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Religion without humanity is very poor human stuff. ~ Sojourner Truth
Sojourner TruthFor the inspiration of
Sojourner Truth, we give thanks!
Sojourner Truth Memorial

Among blacks there are women; among women, there are blacks.
~ Sojourner Truth


Sojourner Truth was an escaped/freed slave, abolitionist, preacher, speaker, singer & champion of women's rights.


Sojourner Truth It is the mind that makes the body.
~ Sojourner Truth

Sojourner Truth
Sojourner Truth
Sojourner Truth

Born a slave in 1797in Swartekill, New York, Isabella or 'Belle' changed her name in 1843 to Sojourner Truth. She was 1 of 10-12 children born to her parents and was sold at age 9 with a flock of sheep for $100. She suffered greatly with this slave owner and 3 more that followed. She fell in love with a slave named Robert but was not allowed to marry him being forced to marry another slave named Thomas. She had 5 children and escaped with her infant daughter to freedom in 1826. After going to court to recover her son, she became the first black woman to win such a case against a white man. She was a powerful speaker & singer & became a pentecostal preacher; her words of empowerment still inspire to this day. She was well spoken & out spoken for women's rights. She stood 6 feet tall and had a booming voice. Everyone listened when she spoke. She also sang beautifully & mixed her singing & speaking.

Her best known speech, Ain't I A Woman?, (read below) was delivered in 1851 at the Ohio Women's Rights Convention in Akron, Ohio where she was moved to stand and speak. Truth helped president Lincoln during the Civil War by helping recruit black troops for the Union Army. After the war, Truth tried to secure land grants from the government for former slaves but was unsuccessful. She lived to be 86.

Sojourner Truth Postage Stamp
Truth is powerful and it prevails.
~ Sojourner Truth
 

The Classic Report
An Account of Truth's Famous Ain't I A Woman Speech
Found Here:

Several ministers attended the second day of the Woman's Rights Convention, and voiced their opinion of man's superiority over women. One claimed "superior intellect", one spoke of the "manhood of Christ," and still another referred to the "sin of our first mother."

Suddenly, Sojourner Truth rose from her seat in the corner of the church. "For God's sake, Mrs.Gage, don't let her speak!" half a dozen women whispered loudly, fearing that their cause would be mixed up with Abolition. Sojourner walked to the podium and slowly took off her sunbonnet. Her six-foot frame towered over the audience. She began to speak in her deep, resonant voice: "Well, children, where there is so much racket, there must be something out of kilter, I think between the Negroes of the South and the women of the North - all talking about rights - the white men will be in a fix pretty soon. But what's all this talking about?"
Sojourner TruthSojourner pointed to one of the ministers. "That man over there says that women need to be helped into carriages, and lifted over ditches, and to have the best place everywhere. Nobody helps me any best place. And ain't I a woman?" Sojourner raised herself to her full height. "Look at me! Look at my arm." She bared her right arm and flexed her powerful muscles. "I have plowed, I have planted and I have gathered into barns. And no man could head me. And ain't I a woman?" "I could work as much, and eat as much as man - when I could get it - and bear the lash as well! And ain't I a woman? I have borne children and seen most of them sold into slavery, and when I cried out with a mother's grief, none but Jesus heard me. And ain't I a woman?" The women in the audience began to cheer wildly. She pointed to another minister. "He talks about this thing in the head. What's that they call it?" "Intellect," whispered a woman nearby. "That's it, honey. What's intellect got to do with women's rights or black folks' rights? If my cup won't hold but a pint and yours holds a quart, wouldn't you be mean not to let me have my little half-measure full?" "That little man in black there! He says women can't have as much rights as men. ‘Cause Christ wasn't a woman. She stood with outstretched arms and eyes of fire. "Where did your Christ come from?" "Where did your Christ come from?", she thundered again. "From God and a Woman! Man had nothing to do with him!" The entire church now roared with deafening applause.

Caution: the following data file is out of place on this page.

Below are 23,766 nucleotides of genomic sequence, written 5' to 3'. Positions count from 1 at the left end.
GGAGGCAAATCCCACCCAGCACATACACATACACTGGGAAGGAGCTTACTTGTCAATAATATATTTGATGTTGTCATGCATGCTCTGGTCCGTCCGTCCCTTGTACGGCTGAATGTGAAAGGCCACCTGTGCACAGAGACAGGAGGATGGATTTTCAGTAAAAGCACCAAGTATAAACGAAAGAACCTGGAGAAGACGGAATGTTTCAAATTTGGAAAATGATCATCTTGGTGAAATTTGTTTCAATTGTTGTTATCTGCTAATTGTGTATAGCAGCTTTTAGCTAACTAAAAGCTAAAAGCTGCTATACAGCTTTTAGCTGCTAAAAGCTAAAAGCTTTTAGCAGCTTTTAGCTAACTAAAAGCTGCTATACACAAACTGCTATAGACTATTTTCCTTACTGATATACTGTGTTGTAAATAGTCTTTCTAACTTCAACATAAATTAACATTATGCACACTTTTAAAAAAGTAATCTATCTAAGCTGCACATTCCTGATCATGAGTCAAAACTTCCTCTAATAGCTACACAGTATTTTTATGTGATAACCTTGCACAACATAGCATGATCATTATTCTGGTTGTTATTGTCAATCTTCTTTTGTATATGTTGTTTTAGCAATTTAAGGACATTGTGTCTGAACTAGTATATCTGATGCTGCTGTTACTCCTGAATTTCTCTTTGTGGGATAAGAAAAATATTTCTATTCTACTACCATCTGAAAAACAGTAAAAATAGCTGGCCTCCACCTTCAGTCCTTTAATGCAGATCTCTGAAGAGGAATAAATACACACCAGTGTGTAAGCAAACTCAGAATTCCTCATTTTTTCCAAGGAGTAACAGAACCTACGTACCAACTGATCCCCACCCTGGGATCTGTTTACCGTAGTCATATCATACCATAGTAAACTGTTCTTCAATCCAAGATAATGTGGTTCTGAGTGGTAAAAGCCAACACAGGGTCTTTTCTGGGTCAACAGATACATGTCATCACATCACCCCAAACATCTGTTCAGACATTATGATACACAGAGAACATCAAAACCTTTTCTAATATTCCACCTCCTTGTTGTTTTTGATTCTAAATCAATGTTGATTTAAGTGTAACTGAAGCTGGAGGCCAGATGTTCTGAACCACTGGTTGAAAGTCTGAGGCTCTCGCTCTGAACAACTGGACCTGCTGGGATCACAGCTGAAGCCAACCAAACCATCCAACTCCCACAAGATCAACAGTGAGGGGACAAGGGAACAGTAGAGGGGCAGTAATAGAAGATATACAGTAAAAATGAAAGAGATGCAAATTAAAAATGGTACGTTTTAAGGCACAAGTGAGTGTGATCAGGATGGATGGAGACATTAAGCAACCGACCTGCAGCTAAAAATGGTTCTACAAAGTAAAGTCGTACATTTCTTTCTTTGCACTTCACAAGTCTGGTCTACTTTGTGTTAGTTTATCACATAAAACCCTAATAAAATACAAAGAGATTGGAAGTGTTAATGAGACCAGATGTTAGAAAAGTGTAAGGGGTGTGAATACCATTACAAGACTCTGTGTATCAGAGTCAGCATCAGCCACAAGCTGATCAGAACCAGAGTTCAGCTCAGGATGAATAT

"If the first woman God ever made was strong enough to turn the world upside down all alone, these women together ought to be able to turn it back and get it right-side up again. And now that they are asking to do it the men better let them."

Watch This!
A young student's school report on Sojourner Truth:


Those are the same stars, and that is the same moon, that look down upon your brothers and sisters, and which they see as they look up to them, though they are ever so far away from us, and each other.
~ Sojourner Truth

CBS News featured Artis Lane's work and her beautiful bust of Sojurner Truth unveiled by Michelle Obama. Sojourneris the 1st African American woman to be honored at the White House:


There are many informational and inspirational
books and web pages on Sojourner Truth;

Sojourner Truth

Sojourner Truth in the National Women's History Museum

Wikipedia Page for Sojourner Truth

We thank the web sources for educating us and for the pictures!
Look her up and read, read, read for yourself!

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